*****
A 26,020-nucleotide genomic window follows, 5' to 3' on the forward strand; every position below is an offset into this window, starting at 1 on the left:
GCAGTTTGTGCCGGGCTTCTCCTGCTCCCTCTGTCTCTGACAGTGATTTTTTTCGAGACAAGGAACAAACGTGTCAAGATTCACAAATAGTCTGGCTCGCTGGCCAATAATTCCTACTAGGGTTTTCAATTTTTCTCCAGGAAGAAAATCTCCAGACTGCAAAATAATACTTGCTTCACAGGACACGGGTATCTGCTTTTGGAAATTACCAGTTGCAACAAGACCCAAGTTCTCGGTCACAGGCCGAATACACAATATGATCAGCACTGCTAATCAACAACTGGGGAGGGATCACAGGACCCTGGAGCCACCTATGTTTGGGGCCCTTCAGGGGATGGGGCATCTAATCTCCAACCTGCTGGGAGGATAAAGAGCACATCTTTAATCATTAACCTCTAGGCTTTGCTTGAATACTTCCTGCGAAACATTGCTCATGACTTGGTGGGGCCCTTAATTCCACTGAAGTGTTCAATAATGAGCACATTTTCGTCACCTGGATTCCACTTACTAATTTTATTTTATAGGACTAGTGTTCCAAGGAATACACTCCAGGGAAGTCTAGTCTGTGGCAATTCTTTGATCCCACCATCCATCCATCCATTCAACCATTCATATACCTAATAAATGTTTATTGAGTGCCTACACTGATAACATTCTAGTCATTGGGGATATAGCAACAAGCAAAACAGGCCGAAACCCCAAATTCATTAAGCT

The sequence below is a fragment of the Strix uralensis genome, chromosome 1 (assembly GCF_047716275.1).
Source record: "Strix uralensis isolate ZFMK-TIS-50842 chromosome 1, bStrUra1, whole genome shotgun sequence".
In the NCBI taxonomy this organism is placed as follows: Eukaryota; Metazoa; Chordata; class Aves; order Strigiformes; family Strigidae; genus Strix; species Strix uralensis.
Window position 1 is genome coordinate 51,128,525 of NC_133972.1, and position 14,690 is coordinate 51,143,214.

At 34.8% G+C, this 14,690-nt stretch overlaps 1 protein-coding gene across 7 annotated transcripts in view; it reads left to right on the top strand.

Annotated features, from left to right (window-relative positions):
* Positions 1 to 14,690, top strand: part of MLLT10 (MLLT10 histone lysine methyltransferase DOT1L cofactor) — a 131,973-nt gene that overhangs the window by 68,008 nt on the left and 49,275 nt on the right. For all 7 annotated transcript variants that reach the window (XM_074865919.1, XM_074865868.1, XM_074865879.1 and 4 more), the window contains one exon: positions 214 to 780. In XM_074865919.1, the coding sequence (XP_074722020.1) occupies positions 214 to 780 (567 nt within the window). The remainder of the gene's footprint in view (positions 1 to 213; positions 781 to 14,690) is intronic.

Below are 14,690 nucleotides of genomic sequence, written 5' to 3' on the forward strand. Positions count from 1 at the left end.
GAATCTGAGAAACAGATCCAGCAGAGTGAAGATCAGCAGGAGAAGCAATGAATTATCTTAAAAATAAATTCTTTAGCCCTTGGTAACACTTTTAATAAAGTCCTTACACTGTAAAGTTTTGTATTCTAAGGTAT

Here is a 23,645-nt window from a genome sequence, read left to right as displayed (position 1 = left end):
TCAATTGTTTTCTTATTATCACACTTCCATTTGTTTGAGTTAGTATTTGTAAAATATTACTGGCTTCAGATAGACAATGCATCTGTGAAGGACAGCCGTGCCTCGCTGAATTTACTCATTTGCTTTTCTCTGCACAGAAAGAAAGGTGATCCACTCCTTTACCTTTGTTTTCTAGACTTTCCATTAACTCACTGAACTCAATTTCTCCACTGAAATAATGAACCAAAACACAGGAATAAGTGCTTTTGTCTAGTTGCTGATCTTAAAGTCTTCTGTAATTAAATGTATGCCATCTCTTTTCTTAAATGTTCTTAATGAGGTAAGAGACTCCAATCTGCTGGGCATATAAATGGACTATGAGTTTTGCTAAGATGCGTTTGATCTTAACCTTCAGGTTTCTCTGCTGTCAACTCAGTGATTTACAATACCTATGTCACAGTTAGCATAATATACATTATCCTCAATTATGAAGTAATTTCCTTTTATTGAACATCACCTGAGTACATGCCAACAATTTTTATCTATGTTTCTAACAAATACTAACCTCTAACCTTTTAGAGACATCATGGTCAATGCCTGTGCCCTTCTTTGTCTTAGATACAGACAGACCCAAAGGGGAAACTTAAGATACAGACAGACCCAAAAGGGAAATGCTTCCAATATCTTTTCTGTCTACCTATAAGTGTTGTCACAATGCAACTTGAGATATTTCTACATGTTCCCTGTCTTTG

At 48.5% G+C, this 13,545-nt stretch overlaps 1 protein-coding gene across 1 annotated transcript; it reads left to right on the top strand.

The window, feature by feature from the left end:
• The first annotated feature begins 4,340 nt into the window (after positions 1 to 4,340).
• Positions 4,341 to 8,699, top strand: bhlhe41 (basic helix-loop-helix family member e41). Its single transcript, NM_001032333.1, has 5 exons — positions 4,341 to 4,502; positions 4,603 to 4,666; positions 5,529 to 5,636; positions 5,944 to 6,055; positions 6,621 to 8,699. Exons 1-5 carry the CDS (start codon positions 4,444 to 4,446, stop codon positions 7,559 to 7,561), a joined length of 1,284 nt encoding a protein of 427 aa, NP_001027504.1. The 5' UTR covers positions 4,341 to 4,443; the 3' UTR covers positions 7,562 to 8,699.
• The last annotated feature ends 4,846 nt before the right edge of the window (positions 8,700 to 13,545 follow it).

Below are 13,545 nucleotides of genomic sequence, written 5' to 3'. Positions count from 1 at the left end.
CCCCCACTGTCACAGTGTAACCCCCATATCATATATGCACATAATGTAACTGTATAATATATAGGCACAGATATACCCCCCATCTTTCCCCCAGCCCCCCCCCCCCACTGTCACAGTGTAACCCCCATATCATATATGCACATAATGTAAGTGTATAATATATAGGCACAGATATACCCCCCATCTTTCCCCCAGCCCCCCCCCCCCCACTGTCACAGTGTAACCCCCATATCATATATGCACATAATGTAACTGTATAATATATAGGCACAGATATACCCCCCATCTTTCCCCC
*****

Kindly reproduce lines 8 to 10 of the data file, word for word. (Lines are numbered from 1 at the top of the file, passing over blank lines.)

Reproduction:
Annotated features, from left to right (window-relative positions):
* Positions 1 to 14,690, top strand: part of MLLT10 (MLLT10 histone lysine methyltransferase DOT1L cofactor) — a 131,973-nt gene that overhangs the window by 68,008 nt on the left and 49,275 nt on the right. For all 7 annotated transcript variants that reach the window (XM_074865919.1, XM_074865868.1, XM_074865879.1 and 4 more), the window contains one exon: positions 214 to 780. In XM_074865919.1, the coding sequence (XP_074722020.1) occupies positions 214 to 780 (567 nt within the window). The remainder of the gene's footprint in view (positions 1 to 213; positions 781 to 14,690) is intronic.

Below are 14,690 nucleotides of genomic sequence, written 5' to 3' on the forward strand. Positions count from 1 at the left end.